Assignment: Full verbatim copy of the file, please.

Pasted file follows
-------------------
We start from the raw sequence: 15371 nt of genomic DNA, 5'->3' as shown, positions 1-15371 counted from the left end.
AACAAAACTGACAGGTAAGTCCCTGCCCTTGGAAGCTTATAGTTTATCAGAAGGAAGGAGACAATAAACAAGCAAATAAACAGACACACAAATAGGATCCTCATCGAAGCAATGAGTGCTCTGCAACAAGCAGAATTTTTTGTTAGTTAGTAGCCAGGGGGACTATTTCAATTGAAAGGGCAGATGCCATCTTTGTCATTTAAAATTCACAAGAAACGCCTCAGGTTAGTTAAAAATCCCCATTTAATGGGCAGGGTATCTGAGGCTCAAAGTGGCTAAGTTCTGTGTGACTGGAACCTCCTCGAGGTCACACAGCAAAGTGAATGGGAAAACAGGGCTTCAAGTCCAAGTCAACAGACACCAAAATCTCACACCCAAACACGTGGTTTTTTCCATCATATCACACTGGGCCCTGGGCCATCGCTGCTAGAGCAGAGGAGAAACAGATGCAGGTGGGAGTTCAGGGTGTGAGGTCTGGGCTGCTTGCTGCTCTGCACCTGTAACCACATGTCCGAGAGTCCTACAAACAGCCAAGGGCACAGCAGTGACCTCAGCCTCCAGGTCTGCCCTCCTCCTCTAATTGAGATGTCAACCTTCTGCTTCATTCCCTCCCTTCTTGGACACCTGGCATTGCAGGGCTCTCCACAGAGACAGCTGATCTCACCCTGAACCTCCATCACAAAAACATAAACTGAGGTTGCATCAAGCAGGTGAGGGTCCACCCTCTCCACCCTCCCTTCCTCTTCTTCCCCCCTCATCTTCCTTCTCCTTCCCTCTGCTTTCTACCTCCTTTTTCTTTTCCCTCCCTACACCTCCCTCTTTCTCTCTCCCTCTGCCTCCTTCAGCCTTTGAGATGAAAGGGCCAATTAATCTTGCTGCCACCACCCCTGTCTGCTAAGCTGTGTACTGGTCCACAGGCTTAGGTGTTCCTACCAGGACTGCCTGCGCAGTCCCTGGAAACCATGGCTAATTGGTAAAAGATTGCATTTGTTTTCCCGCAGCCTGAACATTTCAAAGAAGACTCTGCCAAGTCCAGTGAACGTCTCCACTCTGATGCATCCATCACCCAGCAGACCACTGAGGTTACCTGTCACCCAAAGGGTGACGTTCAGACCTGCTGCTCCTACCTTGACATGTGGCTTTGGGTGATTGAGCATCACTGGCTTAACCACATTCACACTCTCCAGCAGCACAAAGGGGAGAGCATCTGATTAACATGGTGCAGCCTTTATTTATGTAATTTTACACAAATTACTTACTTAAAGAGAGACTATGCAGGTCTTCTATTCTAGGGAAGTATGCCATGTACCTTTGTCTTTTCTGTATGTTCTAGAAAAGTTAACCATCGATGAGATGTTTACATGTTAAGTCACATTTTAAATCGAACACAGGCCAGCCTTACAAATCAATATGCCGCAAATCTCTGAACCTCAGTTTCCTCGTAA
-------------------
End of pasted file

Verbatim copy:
We start from the raw sequence: 15371 nt of genomic DNA, 5'->3' as shown, positions 1-15371 counted from the left end.
AACAAAACTGACAGGTAAGTCCCTGCCCTTGGAAGCTTATAGTTTATCAGAAGGAAGGAGACAATAAACAAGCAAATAAACAGACACACAAATAGGATCCTCATCGAAGCAATGAGTGCTCTGCAACAAGCAGAATTTTTTGTTAGTTAGTAGCCAGGGGGACTATTTCAATTGAAAGGGCAGATGCCATCTTTGTCATTTAAAATTCACAAGAAACGCCTCAGGTTAGTTAAAAATCCCCATTTAATGGGCAGGGTATCTGAGGCTCAAAGTGGCTAAGTTCTGTGTGACTGGAACCTCCTCGAGGTCACACAGCAAAGTGAATGGGAAAACAGGGCTTCAAGTCCAAGTCAACAGACACCAAAATCTCACACCCAAACACGTGGTTTTTTCCATCATATCACACTGGGCCCTGGGCCATCGCTGCTAGAGCAGAGGAGAAACAGATGCAGGTGGGAGTTCAGGGTGTGAGGTCTGGGCTGCTTGCTGCTCTGCACCTGTAACCACATGTCCGAGAGTCCTACAAACAGCCAAGGGCACAGCAGTGACCTCAGCCTCCAGGTCTGCCCTCCTCCTCTAATTGAGATGTCAACCTTCTGCTTCATTCCCTCCCTTCTTGGACACCTGGCATTGCAGGGCTCTCCACAGAGACAGCTGATCTCACCCTGAACCTCCATCACAAAAACATAAACTGAGGTTGCATCAAGCAGGTGAGGGTCCACCCTCTCCACCCTCCCTTCCTCTTCTTCCCCCCTCATCTTCCTTCTCCTTCCCTCTGCTTTCTACCTCCTTTTTCTTTTCCCTCCCTACACCTCCCTCTTTCTCTCTCCCTCTGCCTCCTTCAGCCTTTGAGATGAAAGGGCCAATTAATCTTGCTGCCACCACCCCTGTCTGCTAAGCTGTGTACTGGTCCACAGGCTTAGGTGTTCCTACCAGGACTGCCTGCGCAGTCCCTGGAAACCATGGCTAATTGGTAAAAGATTGCATTTGTTTTCCCGCAGCCTGAACATTTCAAAGAAGACTCTGCCAAGTCCAGTGAACGTCTCCACTCTGATGCATCCATCACCCAGCAGACCACTGAGGTTACCTGTCACCCAAAGGGTGACGTTCAGACCTGCTGCTCCTACCTTGACATGTGGCTTTGGGTGATTGAGCATCACTGGCTTAACCACATTCACACTCTCCAGCAGCACAAAGGGGAGAGCATCTGATTAACATGGTGCAGCCTTTATTTATGTAATTTTACACAAATTACTTACTTAAAGAGAGACTATGCAGGTCTTCTATTCTAGGGAAGTATGCCATGTACCTTTGTCTTTTCTGTATGTTCTAGAAAAGTTAACCATCGATGAGATGTTTACATGTTAAGTCACATTTTAAATCGAACACAGGCCAGCCTTACAAATCAATATGCCGCAAATCTCTGAACCTCAGTTTCCTCGTAA